I’m the guy that just looks around and doesn’t say a word in any line…while other people talk up a storm like an old aunt or uncle…and talk about all sorts of things waiting in a bank line!

    Not me.

    i don’t talk about how annoyed I am…or how I don’t like that political figure, or I how really like the weather…or this or that…or I like that shirt on you…or i like what they did with the floors….nothing….nothing…

    I need to work on that…lol…

    Great post Tony…

    Reply
    • Tony J. Alicea

      September 7, 2011

      Thanks man. I’m learning a lot of freedom that I’ve never had before. I’m finding that my thoughts, important or (seemingly) insignificant), matter. That’s a big deal for me.

      Reply
  • Jason Wert

    September 7, 2011

    I’m really good at communicating the why because the lack of that in my first marriage is one of the things that doomed it. You learn from mistakes.

    Reply
  • Cathy

    September 7, 2011

    Hmmm…I’m not sure I do “why” very well. Something to think about.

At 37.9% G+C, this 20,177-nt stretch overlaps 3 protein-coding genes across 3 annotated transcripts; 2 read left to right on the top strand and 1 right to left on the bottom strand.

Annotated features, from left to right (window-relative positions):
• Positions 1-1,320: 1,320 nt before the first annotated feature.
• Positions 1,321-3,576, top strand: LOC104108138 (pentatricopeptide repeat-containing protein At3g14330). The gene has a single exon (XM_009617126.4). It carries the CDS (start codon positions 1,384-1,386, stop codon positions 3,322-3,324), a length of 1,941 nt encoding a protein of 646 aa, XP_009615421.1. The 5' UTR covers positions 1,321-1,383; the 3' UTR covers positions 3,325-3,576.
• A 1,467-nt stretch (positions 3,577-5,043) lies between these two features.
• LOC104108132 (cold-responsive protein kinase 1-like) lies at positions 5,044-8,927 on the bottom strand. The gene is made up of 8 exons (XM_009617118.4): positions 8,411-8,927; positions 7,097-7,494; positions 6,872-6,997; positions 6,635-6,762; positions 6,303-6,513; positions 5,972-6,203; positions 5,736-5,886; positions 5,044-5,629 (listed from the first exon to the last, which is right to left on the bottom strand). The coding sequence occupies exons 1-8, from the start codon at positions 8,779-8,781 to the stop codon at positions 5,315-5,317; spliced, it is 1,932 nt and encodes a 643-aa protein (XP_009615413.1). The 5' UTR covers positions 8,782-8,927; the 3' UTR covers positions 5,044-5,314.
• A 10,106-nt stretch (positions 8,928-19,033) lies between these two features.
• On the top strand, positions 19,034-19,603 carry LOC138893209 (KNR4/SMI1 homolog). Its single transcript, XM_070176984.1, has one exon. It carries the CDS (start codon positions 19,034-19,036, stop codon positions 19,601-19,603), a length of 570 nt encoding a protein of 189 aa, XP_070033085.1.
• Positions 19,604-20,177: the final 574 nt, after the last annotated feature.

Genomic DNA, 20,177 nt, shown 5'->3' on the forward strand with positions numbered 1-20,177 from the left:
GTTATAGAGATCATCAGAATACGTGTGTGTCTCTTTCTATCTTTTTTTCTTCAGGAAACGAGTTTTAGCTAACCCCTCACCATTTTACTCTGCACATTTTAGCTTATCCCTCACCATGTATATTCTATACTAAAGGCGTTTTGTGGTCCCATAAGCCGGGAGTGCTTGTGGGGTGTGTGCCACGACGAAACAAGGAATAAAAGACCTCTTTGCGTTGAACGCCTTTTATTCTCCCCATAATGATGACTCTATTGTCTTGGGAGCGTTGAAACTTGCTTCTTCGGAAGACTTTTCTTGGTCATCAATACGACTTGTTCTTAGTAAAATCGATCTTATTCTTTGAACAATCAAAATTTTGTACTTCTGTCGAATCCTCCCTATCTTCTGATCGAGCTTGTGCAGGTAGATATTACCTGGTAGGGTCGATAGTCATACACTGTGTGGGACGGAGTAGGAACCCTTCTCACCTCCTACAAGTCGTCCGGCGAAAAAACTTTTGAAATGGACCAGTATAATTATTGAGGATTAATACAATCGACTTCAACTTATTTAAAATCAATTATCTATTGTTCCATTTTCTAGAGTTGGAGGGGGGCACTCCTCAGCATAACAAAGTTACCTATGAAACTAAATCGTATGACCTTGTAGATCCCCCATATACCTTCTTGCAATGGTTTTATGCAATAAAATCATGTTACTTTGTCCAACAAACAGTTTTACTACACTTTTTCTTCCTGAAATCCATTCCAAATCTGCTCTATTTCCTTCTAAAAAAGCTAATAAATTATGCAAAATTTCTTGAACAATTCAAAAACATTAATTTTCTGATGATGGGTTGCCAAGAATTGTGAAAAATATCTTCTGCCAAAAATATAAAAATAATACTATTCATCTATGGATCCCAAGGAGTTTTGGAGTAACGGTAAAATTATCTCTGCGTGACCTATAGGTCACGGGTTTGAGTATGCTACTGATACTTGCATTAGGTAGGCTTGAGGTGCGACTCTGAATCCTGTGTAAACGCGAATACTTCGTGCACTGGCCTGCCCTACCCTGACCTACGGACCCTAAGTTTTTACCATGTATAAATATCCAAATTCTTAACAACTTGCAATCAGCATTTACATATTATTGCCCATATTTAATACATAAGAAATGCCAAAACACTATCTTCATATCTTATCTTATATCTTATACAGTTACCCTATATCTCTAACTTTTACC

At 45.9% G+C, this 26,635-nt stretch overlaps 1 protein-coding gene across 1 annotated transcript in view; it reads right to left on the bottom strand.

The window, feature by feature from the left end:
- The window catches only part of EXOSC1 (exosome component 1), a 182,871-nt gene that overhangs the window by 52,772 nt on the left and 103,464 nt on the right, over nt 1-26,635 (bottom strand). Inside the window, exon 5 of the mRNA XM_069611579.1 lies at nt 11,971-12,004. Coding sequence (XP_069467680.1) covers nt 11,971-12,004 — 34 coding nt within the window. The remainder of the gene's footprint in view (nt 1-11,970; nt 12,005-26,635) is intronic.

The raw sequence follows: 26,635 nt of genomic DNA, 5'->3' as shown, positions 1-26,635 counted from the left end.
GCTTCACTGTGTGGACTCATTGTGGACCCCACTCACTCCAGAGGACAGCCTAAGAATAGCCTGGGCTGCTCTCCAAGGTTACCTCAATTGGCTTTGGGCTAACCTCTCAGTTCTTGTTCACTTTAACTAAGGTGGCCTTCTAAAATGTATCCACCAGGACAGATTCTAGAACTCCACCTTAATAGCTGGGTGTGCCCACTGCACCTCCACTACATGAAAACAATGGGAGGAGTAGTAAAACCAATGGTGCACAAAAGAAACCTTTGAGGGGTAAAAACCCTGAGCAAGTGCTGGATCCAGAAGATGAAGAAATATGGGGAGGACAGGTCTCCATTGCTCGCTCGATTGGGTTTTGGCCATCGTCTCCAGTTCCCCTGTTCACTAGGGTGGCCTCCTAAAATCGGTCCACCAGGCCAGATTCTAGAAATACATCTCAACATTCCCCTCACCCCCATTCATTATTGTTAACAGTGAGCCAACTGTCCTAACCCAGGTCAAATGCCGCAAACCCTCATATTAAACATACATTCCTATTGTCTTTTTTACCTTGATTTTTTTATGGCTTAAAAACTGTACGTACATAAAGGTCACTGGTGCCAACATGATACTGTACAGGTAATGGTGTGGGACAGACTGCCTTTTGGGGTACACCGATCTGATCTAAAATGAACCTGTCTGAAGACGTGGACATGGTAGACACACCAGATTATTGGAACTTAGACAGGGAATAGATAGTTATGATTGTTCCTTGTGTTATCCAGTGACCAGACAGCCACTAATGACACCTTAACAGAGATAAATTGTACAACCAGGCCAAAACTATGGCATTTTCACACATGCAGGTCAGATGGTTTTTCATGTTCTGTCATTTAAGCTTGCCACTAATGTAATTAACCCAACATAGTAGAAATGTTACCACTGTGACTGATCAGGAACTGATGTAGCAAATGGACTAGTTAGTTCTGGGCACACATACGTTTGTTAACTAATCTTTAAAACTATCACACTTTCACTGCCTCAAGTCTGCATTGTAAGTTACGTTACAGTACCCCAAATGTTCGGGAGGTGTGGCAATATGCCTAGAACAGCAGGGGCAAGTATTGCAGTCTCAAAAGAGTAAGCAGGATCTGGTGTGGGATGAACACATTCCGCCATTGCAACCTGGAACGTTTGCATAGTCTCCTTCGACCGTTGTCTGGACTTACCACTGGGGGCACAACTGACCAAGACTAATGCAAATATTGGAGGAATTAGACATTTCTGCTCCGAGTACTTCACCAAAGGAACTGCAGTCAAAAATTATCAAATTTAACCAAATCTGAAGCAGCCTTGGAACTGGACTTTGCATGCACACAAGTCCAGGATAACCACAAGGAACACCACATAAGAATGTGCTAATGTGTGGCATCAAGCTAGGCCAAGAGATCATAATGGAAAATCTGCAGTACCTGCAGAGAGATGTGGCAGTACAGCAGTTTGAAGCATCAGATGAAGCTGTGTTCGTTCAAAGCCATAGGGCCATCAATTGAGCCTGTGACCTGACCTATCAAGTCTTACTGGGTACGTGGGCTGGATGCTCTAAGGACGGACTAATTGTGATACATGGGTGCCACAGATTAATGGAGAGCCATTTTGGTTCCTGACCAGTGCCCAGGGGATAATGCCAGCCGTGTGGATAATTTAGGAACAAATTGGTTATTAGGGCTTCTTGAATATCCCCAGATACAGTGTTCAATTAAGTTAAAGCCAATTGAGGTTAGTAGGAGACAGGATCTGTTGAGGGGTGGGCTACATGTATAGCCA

I communicate better than I used to, but when it comes to conflict, my flight instinct still kicks in (especially with anyone other than my hubby.)

    I still communicate better on paper. Sometimes Dan and I will send each other emails, if we really want to get our thoughts out. Lame, but for us it works better than arguing. Sometimes.

    Reply
    • Tony J. Alicea

      September 7, 2011

      My flight instinct is pretty fierce. I’m in the process of unlearning it. I’ve never been permission to share my feelings before. My whole life has been about obedience and not rocking the boat.

      It’s a whole new world for me but Katie makes it a safe place and that makes all the difference.

      Reply